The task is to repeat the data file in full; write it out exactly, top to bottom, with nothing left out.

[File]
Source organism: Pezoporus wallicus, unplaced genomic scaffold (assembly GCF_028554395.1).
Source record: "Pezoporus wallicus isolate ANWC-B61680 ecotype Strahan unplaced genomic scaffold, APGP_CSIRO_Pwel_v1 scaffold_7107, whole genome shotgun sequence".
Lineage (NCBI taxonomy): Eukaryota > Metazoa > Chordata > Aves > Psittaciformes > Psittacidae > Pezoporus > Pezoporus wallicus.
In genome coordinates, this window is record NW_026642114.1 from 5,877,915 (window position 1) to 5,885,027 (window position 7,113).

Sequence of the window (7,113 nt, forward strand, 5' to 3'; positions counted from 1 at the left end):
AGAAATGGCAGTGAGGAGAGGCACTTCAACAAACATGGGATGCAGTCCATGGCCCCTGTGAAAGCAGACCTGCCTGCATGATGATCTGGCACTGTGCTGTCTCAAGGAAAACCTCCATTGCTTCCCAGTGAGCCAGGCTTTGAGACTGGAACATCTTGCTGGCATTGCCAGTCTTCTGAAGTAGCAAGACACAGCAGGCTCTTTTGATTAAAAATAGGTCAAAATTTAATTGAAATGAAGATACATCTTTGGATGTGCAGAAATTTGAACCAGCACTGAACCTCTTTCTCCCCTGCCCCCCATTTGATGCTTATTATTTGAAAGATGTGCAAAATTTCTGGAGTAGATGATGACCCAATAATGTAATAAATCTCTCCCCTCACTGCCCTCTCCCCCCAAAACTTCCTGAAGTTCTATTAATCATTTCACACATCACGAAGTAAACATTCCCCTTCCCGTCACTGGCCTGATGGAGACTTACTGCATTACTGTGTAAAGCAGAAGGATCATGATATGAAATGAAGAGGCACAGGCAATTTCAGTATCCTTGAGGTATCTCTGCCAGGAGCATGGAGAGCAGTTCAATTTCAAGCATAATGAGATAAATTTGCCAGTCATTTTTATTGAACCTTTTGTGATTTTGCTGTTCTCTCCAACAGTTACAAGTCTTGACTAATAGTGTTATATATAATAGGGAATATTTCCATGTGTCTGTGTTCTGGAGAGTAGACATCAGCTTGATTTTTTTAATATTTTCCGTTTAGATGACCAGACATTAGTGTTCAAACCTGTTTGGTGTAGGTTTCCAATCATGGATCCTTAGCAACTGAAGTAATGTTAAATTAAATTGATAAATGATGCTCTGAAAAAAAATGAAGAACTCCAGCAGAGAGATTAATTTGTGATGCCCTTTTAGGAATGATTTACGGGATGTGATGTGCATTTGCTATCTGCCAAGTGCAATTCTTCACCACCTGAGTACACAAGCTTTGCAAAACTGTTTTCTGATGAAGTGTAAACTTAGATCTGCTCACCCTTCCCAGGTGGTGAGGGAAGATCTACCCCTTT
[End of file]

Source organism: Pezoporus wallicus, unplaced genomic scaffold (assembly GCF_028554395.1).
Source record: "Pezoporus wallicus isolate ANWC-B61680 ecotype Strahan unplaced genomic scaffold, APGP_CSIRO_Pwel_v1 scaffold_7107, whole genome shotgun sequence".
Lineage (NCBI taxonomy): Eukaryota > Metazoa > Chordata > Aves > Psittaciformes > Psittacidae > Pezoporus > Pezoporus wallicus.
In genome coordinates, this window is record NW_026642114.1 from 5,877,915 (window position 1) to 5,885,027 (window position 7,113).

Sequence of the window (7,113 nt, forward strand, 5' to 3'; positions counted from 1 at the left end):
AGAAATGGCAGTGAGGAGAGGCACTTCAACAAACATGGGATGCAGTCCATGGCCCCTGTGAAAGCAGACCTGCCTGCATGATGATCTGGCACTGTGCTGTCTCAAGGAAAACCTCCATTGCTTCCCAGTGAGCCAGGCTTTGAGACTGGAACATCTTGCTGGCATTGCCAGTCTTCTGAAGTAGCAAGACACAGCAGGCTCTTTTGATTAAAAATAGGTCAAAATTTAATTGAAATGAAGATACATCTTTGGATGTGCAGAAATTTGAACCAGCACTGAACCTCTTTCTCCCCTGCCCCCCATTTGATGCTTATTATTTGAAAGATGTGCAAAATTTCTGGAGTAGATGATGACCCAATAATGTAATAAATCTCTCCCCTCACTGCCCTCTCCCCCCAAAACTTCCTGAAGTTCTATTAATCATTTCACACATCACGAAGTAAACATTCCCCTTCCCGTCACTGGCCTGATGGAGACTTACTGCATTACTGTGTAAAGCAGAAGGATCATGATATGAAATGAAGAGGCACAGGCAATTTCAGTATCCTTGAGGTATCTCTGCCAGGAGCATGGAGAGCAGTTCAATTTCAAGCATAATGAGATAAATTTGCCAGTCATTTTTATTGAACCTTTTGTGATTTTGCTGTTCTCTCCAACAGTTACAAGTCTTGACTAATAGTGTTATATATAATAGGGAATATTTCCATGTGTCTGTGTTCTGGAGAGTAGACATCAGCTTGATTTTTTTAATATTTTCCGTTTAGATGACCAGACATTAGTGTTCAAACCTGTTTGGTGTAGGTTTCCAATCATGGATCCTTAGCAACTGAAGTAATGTTAAATTAAATTGATAAATGATGCTCTGAAAAAAAATGAAGAACTCCAGCAGAGAGATTAATTTGTGATGCCCTTTTAGGAATGATTTACGGGATGTGATGTGCATTTGCTATCTGCCAAGTGCAATTCTTCACCACCTGAGTACACAAGCTTTGCAAAACTGTTTTCTGATGAAGTGTAAACTTAGATCTGCTCACCCTTCCCAGGTGGTGAGGGAAGATCTACCCCTTT